Are there any shortcomings in the legislation?
This legislation doesn’t require states to issue marriage licenses for same-sex couples. Under the Supreme Court’s 2015 decision in Obergefell v. Hodges, states currently have to do that because the Supreme Court decided that not issuing those licenses violates the U.S. Constitution. But if that decision is overruled by a right-wing court, it’s harder to force states to issue marriage licenses to same-sex couples.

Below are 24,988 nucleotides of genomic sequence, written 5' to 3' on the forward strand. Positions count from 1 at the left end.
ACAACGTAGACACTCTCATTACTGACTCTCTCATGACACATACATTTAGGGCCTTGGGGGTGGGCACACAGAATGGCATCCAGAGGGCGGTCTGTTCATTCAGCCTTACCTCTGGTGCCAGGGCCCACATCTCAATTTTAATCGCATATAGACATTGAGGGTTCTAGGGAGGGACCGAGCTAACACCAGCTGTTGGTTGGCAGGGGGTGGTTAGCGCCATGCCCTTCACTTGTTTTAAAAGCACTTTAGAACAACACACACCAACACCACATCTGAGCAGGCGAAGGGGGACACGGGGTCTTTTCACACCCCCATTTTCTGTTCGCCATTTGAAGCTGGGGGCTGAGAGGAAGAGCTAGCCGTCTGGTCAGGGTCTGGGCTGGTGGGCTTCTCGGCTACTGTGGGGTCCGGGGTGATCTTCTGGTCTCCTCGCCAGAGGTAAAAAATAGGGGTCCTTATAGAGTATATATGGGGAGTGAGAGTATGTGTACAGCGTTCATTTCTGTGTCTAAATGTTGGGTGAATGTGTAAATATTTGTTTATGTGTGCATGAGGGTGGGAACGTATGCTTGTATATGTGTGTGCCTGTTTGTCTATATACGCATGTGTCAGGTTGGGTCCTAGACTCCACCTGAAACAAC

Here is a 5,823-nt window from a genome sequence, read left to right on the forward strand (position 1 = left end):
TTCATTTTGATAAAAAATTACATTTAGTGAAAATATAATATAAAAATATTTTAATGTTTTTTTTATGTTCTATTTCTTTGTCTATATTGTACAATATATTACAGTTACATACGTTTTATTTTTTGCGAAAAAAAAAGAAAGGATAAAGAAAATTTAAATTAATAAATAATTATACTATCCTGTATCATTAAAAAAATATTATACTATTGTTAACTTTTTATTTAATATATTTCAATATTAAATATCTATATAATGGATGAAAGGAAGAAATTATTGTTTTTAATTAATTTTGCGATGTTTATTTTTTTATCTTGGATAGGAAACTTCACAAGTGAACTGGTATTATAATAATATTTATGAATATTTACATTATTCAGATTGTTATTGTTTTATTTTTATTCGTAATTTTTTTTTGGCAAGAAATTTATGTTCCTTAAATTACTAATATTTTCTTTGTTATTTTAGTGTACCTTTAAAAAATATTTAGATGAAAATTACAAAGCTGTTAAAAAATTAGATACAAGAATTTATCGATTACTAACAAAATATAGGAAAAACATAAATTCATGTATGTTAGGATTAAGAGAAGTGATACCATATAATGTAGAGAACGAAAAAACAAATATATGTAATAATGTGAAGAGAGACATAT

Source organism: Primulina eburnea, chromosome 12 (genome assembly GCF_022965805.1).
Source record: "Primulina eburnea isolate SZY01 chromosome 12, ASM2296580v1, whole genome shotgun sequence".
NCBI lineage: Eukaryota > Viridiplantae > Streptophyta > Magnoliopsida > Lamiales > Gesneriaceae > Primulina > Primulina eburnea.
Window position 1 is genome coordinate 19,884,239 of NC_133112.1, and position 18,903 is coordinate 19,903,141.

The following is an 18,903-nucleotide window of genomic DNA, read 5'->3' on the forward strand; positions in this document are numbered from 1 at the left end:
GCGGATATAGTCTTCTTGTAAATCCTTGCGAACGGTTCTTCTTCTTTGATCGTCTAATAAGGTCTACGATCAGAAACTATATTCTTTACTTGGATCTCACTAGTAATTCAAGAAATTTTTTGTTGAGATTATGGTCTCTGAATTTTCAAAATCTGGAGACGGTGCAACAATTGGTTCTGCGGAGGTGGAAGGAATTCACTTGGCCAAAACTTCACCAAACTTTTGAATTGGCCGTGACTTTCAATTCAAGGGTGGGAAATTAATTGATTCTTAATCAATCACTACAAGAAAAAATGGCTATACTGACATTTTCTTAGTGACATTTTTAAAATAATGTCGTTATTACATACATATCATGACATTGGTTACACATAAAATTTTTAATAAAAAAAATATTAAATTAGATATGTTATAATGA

This law gets partially around the problem by requiring that those states recognize marriages that were entered into someplace else – but that creates barriers for people who don’t have money to travel in order to get married somewhere else. In a small state like New Jersey that’s adjacent to a lot of other states, it can be hard to imagine why this would be a big deal. But imagine if you’re low-income and live in the middle of a large, conservative state like Texas. This hole in the legislation turns into a real economic justice problem, where poor people can’t access the rights they’re allegedly entitled to because they simply can’t afford the costs of access.